in the first session of the fifty-second parliament of the united kingdom of great britain and northern ireland commencing on the seventh day of may in the forty-sixth year of the reign of





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House of Lords

Monday, 2nd November 1998.

The House met at half-past two of the clock: The LORD CHANCELLOR on the Woolsack.

Prayers--Read by the Lord Bishop of Lichfield.

Hospital Building: PFI Projects

Lord Clement-Jones asked Her Majesty's Government:

    Whether they will publish the detailed terms of their current hospital developments being funded under the Private Finance Initiative.

The Parliamentary Under-Secretary of State, Department of Health (Baroness Hayman): My Lords, the Government are determined to end the secrecy and lack of information which have surrounded proposed PFI projects in the past. All National Health Service trusts are now required to publish their key Private Finance Initiative project documents, which will contain the detailed terms of the PFI scheme. NHS trusts must place these documents at specific sites locally and nationally so that they are freely accessible for viewing by the local community, patients, NHS staff and any member of the public. NHS trusts are also required to place copies of documents for schemes with a capital value of over £10 million in the Libraries of both Houses.

Lord Clement-Jones: My Lords, I thank the Minister for that very positive reply, not to mention the Treasury's amazingly speedy response to my Question. I am sure that the Minister is aware of the considerable concerns about PFI: that it may be a live now, pay later solution for the taxpayer; and in particular, it may in the future lead to a squeeze on revenues and cuts in services. Will the Government's commitment to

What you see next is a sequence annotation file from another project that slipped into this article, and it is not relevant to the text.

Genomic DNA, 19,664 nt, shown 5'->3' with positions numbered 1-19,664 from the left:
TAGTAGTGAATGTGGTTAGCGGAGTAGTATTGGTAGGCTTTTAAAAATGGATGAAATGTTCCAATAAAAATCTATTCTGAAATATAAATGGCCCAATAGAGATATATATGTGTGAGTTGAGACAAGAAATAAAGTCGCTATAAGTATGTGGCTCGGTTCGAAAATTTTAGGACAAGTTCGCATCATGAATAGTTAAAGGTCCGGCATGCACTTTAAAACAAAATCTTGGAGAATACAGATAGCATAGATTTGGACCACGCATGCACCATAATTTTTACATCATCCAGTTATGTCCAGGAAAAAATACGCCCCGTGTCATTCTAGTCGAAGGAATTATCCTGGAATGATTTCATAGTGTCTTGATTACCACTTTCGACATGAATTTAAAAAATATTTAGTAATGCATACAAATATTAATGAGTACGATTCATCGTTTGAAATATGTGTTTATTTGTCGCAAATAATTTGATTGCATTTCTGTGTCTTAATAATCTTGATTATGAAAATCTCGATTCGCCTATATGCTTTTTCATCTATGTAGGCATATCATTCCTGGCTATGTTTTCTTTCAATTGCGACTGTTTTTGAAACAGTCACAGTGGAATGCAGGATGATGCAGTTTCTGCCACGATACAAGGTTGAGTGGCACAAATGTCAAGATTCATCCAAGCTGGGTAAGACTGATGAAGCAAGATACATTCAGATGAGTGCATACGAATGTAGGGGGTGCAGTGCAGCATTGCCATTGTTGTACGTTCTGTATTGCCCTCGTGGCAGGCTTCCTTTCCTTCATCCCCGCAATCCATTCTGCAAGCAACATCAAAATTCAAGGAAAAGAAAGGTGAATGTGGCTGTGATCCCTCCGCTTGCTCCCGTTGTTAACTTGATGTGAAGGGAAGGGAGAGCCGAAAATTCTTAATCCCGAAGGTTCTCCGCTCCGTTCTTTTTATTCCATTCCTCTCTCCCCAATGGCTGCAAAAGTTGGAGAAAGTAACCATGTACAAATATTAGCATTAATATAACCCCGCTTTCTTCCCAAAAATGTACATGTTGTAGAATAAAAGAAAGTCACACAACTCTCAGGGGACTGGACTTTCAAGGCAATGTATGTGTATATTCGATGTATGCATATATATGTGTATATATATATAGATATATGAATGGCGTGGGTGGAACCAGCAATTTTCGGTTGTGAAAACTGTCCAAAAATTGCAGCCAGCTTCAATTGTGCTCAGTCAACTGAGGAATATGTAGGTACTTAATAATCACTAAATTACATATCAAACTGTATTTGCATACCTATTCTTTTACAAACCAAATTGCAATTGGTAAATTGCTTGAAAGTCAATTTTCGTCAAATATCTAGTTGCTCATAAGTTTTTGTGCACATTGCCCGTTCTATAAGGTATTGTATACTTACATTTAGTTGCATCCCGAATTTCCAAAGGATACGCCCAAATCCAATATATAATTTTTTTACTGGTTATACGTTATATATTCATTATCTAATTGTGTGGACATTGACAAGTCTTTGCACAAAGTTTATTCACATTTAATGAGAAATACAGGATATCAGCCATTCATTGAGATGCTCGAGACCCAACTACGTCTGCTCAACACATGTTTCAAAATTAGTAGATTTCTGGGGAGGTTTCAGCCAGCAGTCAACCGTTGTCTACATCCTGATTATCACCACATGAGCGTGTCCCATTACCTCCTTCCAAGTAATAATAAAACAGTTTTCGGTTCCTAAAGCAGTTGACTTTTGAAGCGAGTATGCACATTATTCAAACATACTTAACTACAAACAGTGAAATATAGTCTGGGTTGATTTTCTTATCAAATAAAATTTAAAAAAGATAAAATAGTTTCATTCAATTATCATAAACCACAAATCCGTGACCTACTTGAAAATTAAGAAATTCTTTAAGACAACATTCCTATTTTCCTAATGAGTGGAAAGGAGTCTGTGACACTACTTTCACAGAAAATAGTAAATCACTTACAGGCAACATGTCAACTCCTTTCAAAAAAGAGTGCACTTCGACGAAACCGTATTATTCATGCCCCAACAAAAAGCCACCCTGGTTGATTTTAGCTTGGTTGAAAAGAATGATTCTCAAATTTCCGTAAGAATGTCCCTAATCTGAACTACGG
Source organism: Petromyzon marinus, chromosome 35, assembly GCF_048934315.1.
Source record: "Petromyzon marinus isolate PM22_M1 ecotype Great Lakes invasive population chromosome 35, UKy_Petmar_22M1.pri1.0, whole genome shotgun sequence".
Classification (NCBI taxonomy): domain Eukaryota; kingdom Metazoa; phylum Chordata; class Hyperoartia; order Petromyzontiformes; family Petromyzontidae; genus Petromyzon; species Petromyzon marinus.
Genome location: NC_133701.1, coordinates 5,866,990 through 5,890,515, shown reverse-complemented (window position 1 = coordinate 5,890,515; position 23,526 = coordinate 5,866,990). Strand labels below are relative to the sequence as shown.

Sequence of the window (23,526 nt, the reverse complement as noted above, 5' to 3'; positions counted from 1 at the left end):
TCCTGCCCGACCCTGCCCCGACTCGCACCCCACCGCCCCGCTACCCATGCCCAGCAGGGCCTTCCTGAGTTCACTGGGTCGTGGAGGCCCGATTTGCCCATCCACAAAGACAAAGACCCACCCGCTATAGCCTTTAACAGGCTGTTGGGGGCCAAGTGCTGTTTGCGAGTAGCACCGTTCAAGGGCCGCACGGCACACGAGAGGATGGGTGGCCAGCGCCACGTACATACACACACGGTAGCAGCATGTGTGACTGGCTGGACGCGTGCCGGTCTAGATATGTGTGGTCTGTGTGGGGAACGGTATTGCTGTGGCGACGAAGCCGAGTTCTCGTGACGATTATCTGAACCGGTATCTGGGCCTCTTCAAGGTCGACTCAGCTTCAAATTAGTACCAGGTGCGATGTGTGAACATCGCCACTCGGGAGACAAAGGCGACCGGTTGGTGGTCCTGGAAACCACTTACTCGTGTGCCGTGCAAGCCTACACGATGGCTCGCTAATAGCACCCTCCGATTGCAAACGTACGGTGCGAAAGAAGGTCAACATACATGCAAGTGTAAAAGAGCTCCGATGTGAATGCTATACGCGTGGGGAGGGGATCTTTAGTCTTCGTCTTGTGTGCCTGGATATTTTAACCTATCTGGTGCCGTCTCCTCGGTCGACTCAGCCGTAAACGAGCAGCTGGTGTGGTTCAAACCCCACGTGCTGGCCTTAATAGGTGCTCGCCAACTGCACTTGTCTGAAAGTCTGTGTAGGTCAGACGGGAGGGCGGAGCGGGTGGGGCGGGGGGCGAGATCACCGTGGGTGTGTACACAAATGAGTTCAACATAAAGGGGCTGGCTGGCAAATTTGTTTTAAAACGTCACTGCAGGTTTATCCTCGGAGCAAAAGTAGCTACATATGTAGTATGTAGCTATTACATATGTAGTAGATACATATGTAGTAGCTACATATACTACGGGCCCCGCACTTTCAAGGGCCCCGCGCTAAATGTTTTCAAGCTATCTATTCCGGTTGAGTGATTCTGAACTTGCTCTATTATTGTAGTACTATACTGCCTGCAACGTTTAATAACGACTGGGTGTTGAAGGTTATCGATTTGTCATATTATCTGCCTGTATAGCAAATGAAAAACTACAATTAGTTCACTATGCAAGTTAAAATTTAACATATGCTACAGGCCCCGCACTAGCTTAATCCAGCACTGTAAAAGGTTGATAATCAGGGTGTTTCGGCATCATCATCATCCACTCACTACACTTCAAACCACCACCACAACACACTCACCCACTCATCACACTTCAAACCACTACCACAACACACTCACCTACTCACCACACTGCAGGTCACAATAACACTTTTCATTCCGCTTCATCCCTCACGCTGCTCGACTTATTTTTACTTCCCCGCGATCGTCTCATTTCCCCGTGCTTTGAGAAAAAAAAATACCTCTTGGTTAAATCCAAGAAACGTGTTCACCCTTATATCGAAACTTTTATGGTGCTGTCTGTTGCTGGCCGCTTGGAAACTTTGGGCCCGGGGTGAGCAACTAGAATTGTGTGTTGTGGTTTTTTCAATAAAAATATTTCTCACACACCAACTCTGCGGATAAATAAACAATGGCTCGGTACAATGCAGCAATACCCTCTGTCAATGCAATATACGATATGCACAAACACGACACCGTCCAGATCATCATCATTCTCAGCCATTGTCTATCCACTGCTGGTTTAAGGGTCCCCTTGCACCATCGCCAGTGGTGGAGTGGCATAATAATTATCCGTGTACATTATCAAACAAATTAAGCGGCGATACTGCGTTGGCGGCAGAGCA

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transparency extend to ensuring that in each case, where tender details are published, comparisons are given also with the cost of public sector financing so that the thin end of any very thick wedges may be seen clearly?

Baroness Hayman: My Lords, I am sorry to disappoint the noble Lord but some work was going on in government even before he tabled his Question on these issues. However, the noble Lord rightly raises the issue about the proper economic appraisal of PFI projects and transparency in relation to that economic appraisal. It must be carried out by comparing on a like-by-like basis the total lifetime costs of the PFI and the public sector options. The results of that appraisal will be published with the full business case so that all can see. Ministers will approve PFI schemes only if they deliver comparable or, as is usually the case, better value for money than the public sector option.

Earl Howe: My Lords, does the Minister agree that the merits of private finance for hospital building have not always been acknowledged so warmly by her party as they are now and that until comparatively recently senior Labour spokesmen spent their whole time rubbishing the idea? Therefore, for the record, will she summarise what advantages the Government have identified in private as opposed to public financing of hospital developments?